Exploring the Lower Limb of the Atlantic Meridional Overturning Circulation
The Atlantic Meridional Overturning Circulation (AMOC) is characterized as a northward upper limb that carries warm near-surface waters from southern latitudes to the subpolar North Atlantic, and a southward lower limb that transports cold deep waters back to the southern latitudes. Due to its special role in distributing heat, carbon and water masses globally, AMOC as an essential part in the climate system, has long been a strong focus within the ocean community. For decades, AMOC variability has been attributed to changes in deep water production at high latitudes in the North Atlantic through a geostrophic response in the Deep Western Boundary Current (DWBC), the assumed major export pathway of the deep waters. However, recent Lagrangian studies have revealed the importance of eddy-driven interior pathways, challenging the traditional DWBC-dominated spreading pattern, hence the linkage between deep water formation and AMOC. Under the new spreading scheme of the deep waters, this dissertation provides an extended Lagrangian analysis on the spreading pathways of two major deep waters, Labrador Sea Water (LSW) and Iceland Scotland Overflow Water (ISOW), and re-examines the relationships among deep water production, deep water export and the strength of AMOC.
A Lagrangian simulation of newly-formed LSW in an ocean/sea ice model (1/4°) reveals strong recirculation of the water mass in the subpolar gyre, with a small portion exported to the subtropical gyre through an advective-diffusive pathway. Furthermore, no significant correlation between LSW production and its Lagrangian export to the subtropical gyre is found on interannual to decadal time scales, suggesting a negligible or at best modest impact of LSW production on the subtropical AMOC.
In a combined Lagrangian and Eulerian frame, a first comprehensive description of ISOW spreading branches in the eastern North Atlantic is presented with observational data and output from an eddy-resolving ocean model. The major export pathway for ISOW is shown to be the southward branch into the Western European Basin, instead of the branch through the Charlie Gibbs Fracture Zone, the traditional DWBC pathway. Interestingly, these two branches show compensating relationships in the model, a result assumed to reflect these pathways’ interactions with the North Atlantic Current in magnitude and/or position shift.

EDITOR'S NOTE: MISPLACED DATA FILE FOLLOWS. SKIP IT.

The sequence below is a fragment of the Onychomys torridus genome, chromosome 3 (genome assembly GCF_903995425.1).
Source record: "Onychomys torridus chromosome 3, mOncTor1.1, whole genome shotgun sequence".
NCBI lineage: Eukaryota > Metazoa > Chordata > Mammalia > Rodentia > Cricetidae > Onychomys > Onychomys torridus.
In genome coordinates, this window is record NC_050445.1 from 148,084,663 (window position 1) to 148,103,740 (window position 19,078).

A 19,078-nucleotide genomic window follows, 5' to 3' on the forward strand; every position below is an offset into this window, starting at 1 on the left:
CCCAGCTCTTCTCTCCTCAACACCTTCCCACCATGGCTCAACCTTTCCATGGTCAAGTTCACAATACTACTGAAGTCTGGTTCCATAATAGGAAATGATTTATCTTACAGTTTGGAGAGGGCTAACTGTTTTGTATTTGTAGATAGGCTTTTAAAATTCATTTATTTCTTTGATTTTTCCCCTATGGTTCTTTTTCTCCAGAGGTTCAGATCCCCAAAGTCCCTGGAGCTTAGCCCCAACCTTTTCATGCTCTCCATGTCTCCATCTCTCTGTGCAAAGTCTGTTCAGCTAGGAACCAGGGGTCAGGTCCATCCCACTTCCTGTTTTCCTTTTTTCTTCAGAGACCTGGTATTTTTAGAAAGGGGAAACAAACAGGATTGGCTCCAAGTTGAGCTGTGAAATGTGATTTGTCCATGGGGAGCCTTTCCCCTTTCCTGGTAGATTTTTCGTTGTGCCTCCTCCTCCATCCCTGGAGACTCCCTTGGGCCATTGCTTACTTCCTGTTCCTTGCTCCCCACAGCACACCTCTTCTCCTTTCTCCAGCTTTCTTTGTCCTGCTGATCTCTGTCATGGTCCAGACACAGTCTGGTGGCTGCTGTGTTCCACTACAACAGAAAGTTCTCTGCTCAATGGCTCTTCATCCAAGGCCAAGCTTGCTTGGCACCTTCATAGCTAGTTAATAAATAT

Finally, with output from ocean circulation models and an ocean reanalysis dataset, the meridional connection of the deep water transport anomalies and their relationships with AMOC are assessed. It is shown that deep water transport anomalies in the subpolar gyre do not propagate coherently to the subtropical gyre in general, particularly so for Upper North Atlantic Deep Water (UNADW, containing LSW). Furthermore, while UNADW and Lower North Atlantic Deep Water (LNADW, containing overflow waters) transports in the subpolar gyre are linked to local AMOC strength on interannual to decadal time scales, in the subtropical gyre only LNADW transport variability shows this linkage, the latter results consistent with observations. These analyses suggest a dominance of gyre-specific, rather than basin-wide, mechanisms for water mass transport variability. Thus, latitudinal coherence in AMOC is likely unrelated to continuity in water mass transport anomalies. An exception to this generalization is possible with strong LNADW transport events.
Taken together, this dissertation emphasizes the importance of interior pathways to the export of deep waters from the subpolar to the subtropical gyre. It also reveals a tenuous linkage between deep water production and AMOC strength at subtropical latitudes on interannual to decadal time scales.
Meridional Overturning Circulation
North Atlantic Deep Water
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